One run scored with two out on a delayed double steal in the 2nd. Catcher Cody Freeman probably should have kept that ball in his pocket. The other scored on a double-triple sequence.
Eudrys Manon worked high-leverage relief down the stretch in low-A last season, walk-prone but hard to hit. Now I see why. Manon’s hitchy, spasmodic delivery makes strike-throwing seemingly impossible. Indeed, he walked his first batter on four pitches with an 88-92 fastball. Then, he dialed up to 93-95 with control plus an impressive slider. Suddenly, that delivery was a weapon. But in his second inning the chaos returned, and he nearly allowed a game-tying grand slam (instead a 375′ moonshot single off the wall thanks to inexplicable baserunning). Spencer Mraz (92-96 fastball with an offspeed and breaker) prevented the inning from completely derailing.
Once again, Destin Dotson’s control was far better in front of me than the statistics claim. He commanded his 94-96 fastball with more success than is customary at this level, and he added an occasional slider and curve.
On the first pitch of the 1st, Aaron Zavala lasered a pitch over the wall in right-center. I mentioned on twitter that the hit was “not really elevated, that’s just not how he hits.” Two at-bats later, Zavala got more loft on a drive that not only cleared the wall but the triple deck of advertising behind it. Good comeback. In truth, Zavala doesn’t hit a high proportion of flies and hadn’t shown much power, but the bat had been more lively lately even before today’s heroics.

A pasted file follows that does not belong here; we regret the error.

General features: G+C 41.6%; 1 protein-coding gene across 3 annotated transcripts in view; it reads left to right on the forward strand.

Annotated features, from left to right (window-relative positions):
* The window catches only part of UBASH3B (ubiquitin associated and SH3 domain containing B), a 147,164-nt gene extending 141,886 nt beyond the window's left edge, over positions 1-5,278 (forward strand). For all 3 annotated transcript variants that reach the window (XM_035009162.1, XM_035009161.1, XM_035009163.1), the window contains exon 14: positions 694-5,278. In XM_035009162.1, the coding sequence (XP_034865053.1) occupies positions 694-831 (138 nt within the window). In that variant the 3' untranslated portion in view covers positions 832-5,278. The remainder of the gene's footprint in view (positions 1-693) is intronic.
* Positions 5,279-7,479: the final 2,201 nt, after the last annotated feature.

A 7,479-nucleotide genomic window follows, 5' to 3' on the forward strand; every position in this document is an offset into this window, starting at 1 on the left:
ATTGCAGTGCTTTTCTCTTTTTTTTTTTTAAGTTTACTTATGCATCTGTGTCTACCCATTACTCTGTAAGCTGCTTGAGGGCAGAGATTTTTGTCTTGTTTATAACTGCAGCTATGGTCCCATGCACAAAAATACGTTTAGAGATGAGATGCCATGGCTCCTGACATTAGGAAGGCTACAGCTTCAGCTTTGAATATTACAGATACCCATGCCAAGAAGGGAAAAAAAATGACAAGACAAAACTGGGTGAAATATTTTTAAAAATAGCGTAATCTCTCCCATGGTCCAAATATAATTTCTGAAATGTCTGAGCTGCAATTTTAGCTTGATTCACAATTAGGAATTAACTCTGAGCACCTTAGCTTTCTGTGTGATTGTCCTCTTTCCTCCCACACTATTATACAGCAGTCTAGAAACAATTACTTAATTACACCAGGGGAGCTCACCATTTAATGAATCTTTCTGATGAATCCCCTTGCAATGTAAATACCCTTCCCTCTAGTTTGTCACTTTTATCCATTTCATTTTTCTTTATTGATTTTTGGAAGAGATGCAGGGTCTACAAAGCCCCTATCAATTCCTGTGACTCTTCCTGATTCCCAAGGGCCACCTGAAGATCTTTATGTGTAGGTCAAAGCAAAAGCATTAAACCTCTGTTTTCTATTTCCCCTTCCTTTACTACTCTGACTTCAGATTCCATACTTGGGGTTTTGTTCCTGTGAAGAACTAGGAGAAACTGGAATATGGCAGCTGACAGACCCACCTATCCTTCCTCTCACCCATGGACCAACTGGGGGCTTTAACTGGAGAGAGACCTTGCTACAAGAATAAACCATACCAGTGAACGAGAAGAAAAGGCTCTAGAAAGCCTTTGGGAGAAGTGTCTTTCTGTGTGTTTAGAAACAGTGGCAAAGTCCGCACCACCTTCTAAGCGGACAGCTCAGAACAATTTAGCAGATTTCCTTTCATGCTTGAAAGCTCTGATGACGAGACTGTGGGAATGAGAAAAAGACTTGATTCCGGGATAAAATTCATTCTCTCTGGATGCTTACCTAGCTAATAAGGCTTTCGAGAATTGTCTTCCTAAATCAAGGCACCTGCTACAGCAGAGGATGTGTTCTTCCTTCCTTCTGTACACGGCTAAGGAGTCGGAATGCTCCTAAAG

Greensboro’s Nick Dombrowski emphasized a changeup that read 81-82, looked ten MPH slower and baffled several Hickory hitters. Evan Carter was among them early in an at-bat, but when Dombrowski tried to trick Carter with a two-strike 89 MPH fastball, Carter drilled it down the 1B side for a double. I haven’t seen much solid contact from Carter so far. He’s batting .307 with a .495 slugging percentage, so I assume it’s just my misfortune, not a commentary on his bat.
The announced lineup had Chris Seise at DH and Evan Carter in CF. By game time, Carter was DH and Seise was absent. I know nothing beyond that.
Low-A: Down East 2, Lynchburg (CLE) 4
Down East: 3 hits, 4 walks, 16 strikeouts
Opponent: 6 hits, 4 walks, 9 strikeouts
Record: 13-19, 6.5 GB
SP Mitch Bratt: 4 IP, 2 H, 0 R, 1 BB, 3 SO, 54 P / 38 S, 4.50 ERA
RP Larson Kindreich: 4.2 IP, 4 H, 4 R, 3 BB, 6 SO, 2.52 ERA
CF Alejandro Osuna: 1-3, BB, SB (8), .315/.390/.500
3B Yenci Pena: 1-2, HR (2), BB, .232/.380/.393
I’d liked to have seen Bratt and Kindreich, but this isn’t Spring Training where I need only a ten-second walk to switch between the low-A and high-A games. I had to choose.
Yenci Pena’s homer was the only extra-base hit by a Texas minor leaguer in the three games I didn’t attend. Lucky me. After taking the opener, Down East has scored only ten runs on 18 hits in four straight losses.
Five Years Ago Yesterday
Round Rock’s Ronald Guzman homered twice, and Down East’s Josh organ hit a walk-off grand slam.